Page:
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Wednesday, 26 Oct 16 - Tux Machines is a community-driven public service/news site which has been around for over a decade and primarily focuses on GNU/LinuxSubscribe now Syndicate content

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Linux takes over Wall Street, but business concerns linger

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Matt Asay: I laughed when I read Network World's headline: "Wall Street Becoming Linux Stronghold." Is it 1999 or 2008, I wondered? Linux has long found a warm reception on Wall Street, where enterprises view IT as a source for competitive advantage.

Gobuntu Changes Going Back Into Ubuntu

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Ubuntu The release of Ubuntu 8.10 Alpha 1 is running a few days behind schedule, but an interesting announcement has come out of the Canonical camp this morning. The news coming out of the Canonical camp is that developers will be trying to merge as many of Gobuntu's changes back into the mainline Ubuntu code-base as possible.

Bringing a Windows mindset to a GNU/Linux world

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Misc I just ran across a level of stupid so off the charts I had to immediately comment on it here lest my inaction unwittingly foster an environment tolerant of such stupidity.

Legacy Extensions in Firefox 3.0

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Moz/FF I have been resisting using any of the Firefox 3.0 beta’s because of my reliance on Firefox extensions not yet ready for 3.0 . However my dependency on extensions was to much to bear so I decided to look for some way to defeat Firefox’s extension checking.

The Case for Linux in the Classroom

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Linux A lot of people tend to shy away at the mention of even the word Linux, myself included. Being raised on a Windows machine, and pampered by an easy visual interface, I was nervous about trying out something that used so much of the command line.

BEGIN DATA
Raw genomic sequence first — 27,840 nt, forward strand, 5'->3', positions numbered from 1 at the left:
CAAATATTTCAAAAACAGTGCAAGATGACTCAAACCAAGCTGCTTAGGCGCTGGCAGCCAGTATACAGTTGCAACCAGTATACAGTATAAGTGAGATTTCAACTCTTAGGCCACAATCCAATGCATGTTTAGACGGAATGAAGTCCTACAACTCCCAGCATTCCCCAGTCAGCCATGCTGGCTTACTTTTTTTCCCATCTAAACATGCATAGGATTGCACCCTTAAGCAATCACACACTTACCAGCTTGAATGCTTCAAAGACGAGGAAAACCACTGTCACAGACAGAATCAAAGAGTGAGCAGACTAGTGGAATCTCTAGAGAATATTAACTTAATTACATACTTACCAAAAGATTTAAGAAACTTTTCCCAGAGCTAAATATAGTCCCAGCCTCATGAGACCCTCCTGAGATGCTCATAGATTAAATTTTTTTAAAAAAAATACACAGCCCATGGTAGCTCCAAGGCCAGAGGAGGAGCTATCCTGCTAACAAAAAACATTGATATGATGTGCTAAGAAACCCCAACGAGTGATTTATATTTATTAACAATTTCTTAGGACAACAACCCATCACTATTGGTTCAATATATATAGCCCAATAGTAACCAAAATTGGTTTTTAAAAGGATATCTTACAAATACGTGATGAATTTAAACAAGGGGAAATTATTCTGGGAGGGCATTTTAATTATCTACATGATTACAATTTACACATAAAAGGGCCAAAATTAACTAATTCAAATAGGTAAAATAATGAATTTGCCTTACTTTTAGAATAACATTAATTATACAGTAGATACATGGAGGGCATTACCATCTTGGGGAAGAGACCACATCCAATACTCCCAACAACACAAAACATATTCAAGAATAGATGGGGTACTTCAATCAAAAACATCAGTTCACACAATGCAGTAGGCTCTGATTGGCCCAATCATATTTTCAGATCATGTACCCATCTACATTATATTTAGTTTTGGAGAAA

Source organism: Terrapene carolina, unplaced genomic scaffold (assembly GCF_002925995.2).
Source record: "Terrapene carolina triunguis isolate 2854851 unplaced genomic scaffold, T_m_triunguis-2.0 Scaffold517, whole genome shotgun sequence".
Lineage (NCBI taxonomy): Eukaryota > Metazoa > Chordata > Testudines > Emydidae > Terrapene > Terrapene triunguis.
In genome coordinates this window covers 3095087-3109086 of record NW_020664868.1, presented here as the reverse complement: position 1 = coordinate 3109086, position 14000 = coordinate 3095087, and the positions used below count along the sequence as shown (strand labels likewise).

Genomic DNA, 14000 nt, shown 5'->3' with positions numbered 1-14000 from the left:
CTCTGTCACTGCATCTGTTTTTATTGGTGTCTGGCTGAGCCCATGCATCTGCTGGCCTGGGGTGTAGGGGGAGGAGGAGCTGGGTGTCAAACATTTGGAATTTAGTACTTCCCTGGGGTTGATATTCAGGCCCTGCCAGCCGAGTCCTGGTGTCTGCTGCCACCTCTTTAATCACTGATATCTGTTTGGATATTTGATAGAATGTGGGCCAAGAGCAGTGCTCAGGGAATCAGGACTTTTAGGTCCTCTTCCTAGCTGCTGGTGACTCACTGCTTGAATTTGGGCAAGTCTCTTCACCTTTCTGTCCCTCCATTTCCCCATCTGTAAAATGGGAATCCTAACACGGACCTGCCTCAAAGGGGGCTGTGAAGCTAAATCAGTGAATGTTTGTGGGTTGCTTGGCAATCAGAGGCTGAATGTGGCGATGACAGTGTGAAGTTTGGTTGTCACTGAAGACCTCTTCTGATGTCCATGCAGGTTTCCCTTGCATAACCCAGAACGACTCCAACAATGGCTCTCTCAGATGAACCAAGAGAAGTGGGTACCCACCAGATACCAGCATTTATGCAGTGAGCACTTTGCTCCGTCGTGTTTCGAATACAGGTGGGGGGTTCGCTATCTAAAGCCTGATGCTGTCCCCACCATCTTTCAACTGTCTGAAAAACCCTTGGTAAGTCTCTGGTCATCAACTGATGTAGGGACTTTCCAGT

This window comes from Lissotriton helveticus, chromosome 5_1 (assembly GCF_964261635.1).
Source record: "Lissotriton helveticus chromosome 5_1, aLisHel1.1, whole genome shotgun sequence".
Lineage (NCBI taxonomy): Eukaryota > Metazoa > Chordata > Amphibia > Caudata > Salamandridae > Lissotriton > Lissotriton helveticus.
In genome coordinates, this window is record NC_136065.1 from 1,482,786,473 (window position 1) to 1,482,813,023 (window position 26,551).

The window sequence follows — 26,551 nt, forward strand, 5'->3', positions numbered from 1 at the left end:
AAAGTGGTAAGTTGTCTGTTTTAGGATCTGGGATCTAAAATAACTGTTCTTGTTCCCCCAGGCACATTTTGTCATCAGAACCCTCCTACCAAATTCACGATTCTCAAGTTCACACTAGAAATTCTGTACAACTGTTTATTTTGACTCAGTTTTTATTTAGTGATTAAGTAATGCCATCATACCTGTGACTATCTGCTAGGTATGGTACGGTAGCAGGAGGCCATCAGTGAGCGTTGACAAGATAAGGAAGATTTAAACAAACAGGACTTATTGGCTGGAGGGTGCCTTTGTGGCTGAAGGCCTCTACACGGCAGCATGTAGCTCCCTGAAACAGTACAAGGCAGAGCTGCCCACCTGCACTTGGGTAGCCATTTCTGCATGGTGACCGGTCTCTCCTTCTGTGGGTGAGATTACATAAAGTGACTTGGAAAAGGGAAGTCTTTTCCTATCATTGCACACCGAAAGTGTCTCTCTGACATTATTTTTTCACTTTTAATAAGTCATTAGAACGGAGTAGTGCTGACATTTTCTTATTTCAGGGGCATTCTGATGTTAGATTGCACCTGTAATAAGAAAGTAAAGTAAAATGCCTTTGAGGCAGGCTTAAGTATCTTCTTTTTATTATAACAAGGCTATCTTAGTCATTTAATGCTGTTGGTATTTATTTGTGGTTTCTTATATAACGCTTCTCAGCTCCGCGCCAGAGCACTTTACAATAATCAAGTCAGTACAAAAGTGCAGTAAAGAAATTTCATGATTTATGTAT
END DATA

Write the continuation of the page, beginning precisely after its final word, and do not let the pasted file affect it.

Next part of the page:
Dimdim Open Source is a bright-bright solution for Web conferencing

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Software Dimdim Web conferencing software, which competes with services like WebEx and GoToMeeting, provides almost all the important features you need for conducting a conference over the Web. It's available in three flavors -- a feature-limited but usable Web-based free version, a no-holds-barred fee-based Enterprise version, and an almost Enterprise clone Open Source Community Edition that you can host in your network.

Firefox 3.1 (Shiretoko) planned features draft

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Moz/FF As Firefox 3 approaches its grand debut this next Tuesday, for Mozilla developers it means the end of a development cycle and the start of another. A very early draft of planned features reveals that as expected, this release will be mainly about landing stuff that didn’t make it on time for the Firefox 3.

openSUSE Weekly News, Issue 26

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ssue #26 of openSUSE Weekly News is now out. In this issue: People of openSUSE: Cornelius Schumacher, Sneak Peeks at openSUSE 11.0, and Tips and Tricks: Jigish Gohil: Useful openSUSE One-Click installs from command line.

UCK! Eight steps to a new distribution

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blogs.ittoolbox: When I see those three letters, UCK, it immediately comes to mind that something nasty happened. However in this instance this UCK'y thing is actually quite sweet.

sash - the Stand Alone SHell for system recovery

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Software Let me introduce you today to a package that is quite unknown as you hopefully never need it. But when you need it and have not thought about it before, it is probably already too late. I am talking about “sash” - the “Stand Alone SHell”. Yet another shell? Yes and no.

today's leftovers

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  • Screenlets

  • 2.6.26-rc6, "A Few Less Regressions"
  • Four little Security tools you should install in Ubuntu
  • Ubuntu Developer Channel: Packaging 101 Video
  • Linux maintainers woo device developers
  • Make Ubuntu a simple "Gateway" Distribution, make switching to something else easy
  • Debian Installer Lenny Beta 2 released
  • Comparison of Windows and Linux
  • Mark Shuttleworth: Interview with Linux-Magazine Italia
  • Record Your Desktop With recordMyDesktop, Part 2
  • Time to Switch to Linux?
  • Open source snub in UK schools
  • Government CIOs 'do not understand open source'

Dell E and E Slim revealed, taking on Eee and Air in one fell swoop